Big Island Coronavirus Updates

Hawai‘i May See Double-Digit Economic Downturn In 2020

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Tourism is Hawai‘i’s largest industry and it has been almost nonexistent since the COVID-19 pandemic set in.

Because of this, Hawai‘i is one of the hardest hit states economically by the coronavirus, but it has also proven one of the most effective against the spread of the virus and the resulting death toll.

On Friday, the state Department of Business, Economic Development and Tourism released its second-quarter 2020 Statistical and Economic Report. The department projects Hawai‘i’s economic growth will fall by 12.1% in 2020 due to the COVID-19 pandemic.

Initial unemployment claims started to surge during the week of March 16, and totaled 232,893, as of the end of May 16, 2020 — an increase of 2,081% from the same period a year earlier.


After declining 53.7% in March, the number of visitor arrivals was only 3,565 in the full month of April, while the average daily visitor arrivals in 2019 was 28,562. During the first 21 days of May, visitor arrivals to the state totaled 5,397. The daily visitor count (257 per day) now is more than double the April daily count (120 per day).

Arrival numbers for Sunday, May 24, 2020. PC: HTA

Most Hawai‘i businesses surveyed had applied for some type of federal financial assistance, but half of businesses had not received assistance when they were surveyed. The first week of the survey corresponded with the opening of the second wave of federal funding for the Paycheck Protection Program (PPP) and the Economic Injury Disaster Loans (EIDL). Businesses that did not get their applications submitted in time for the first round of funding were eligible to have their applications reviewed during the second round, which is still ongoing.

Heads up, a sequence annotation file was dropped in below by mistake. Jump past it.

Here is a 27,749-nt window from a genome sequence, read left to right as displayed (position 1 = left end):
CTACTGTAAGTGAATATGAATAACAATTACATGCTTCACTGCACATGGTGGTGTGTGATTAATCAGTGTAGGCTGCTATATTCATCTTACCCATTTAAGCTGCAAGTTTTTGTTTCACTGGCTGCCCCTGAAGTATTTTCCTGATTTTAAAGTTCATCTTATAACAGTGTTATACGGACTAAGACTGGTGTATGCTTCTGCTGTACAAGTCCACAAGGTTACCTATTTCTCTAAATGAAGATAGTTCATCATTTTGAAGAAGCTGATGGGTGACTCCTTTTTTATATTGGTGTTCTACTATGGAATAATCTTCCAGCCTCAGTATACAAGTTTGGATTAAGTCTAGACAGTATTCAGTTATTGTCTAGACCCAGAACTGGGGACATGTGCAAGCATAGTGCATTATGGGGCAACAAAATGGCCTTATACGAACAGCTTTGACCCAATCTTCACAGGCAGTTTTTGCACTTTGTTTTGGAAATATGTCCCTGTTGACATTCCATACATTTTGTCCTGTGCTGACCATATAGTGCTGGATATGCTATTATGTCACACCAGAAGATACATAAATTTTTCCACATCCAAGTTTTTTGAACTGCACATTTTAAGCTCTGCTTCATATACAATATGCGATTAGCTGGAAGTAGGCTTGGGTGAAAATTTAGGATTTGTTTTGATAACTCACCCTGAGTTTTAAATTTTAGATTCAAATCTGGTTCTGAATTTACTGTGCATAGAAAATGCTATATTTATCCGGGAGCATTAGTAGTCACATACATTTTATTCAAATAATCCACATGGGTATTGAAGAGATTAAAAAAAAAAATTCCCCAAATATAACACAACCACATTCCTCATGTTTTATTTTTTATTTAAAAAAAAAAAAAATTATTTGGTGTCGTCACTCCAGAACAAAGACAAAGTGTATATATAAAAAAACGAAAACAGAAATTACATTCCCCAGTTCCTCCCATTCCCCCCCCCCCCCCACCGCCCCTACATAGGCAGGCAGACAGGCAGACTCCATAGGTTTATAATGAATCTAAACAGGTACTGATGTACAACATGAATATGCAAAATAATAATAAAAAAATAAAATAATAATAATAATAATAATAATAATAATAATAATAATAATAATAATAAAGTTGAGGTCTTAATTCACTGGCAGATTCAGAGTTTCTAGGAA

The report is based on certain assumptions. Since the global COVID-19 pandemic and accompanying tourism shutdown are unprecedented, Hawai‘i’s economic forecast cannot be generated using past trends. However, basic relationships between economic variables remain unchanged, such as the relationship between job count and unemployment, personal income and GDP.


Due to the government assistance programs, there will be a significant increase in personal transfer receipts from the federal government, which consists of income payments to households in which no current services are performed. The federal assistance will be reflected in household spending.

Based on these assumptions:

  • DBEDT projects that Hawai‘i’s economic growth rate, as measured by the real gross domestic product GDP, will drop by 12.1% in 2020, then will increase at 0.7% in 2021, 0.6% in 2022 and 1.1% in 2023.
  • Hawai‘i will welcome 3.4 million visitors in 2020, a decrease of 67.5% from the 2019 level.
  • Visitor arrivals will increase to 6.2 million in 2021, 8.3 million in 2022 and 9.4 million in 2023.
  • Visitor arrivals will not reach the 2019 level until 2025, based on the assumptions. Visitor spending will decrease more during the next few years due to the decrease in daily spending.

For the full release, go online.


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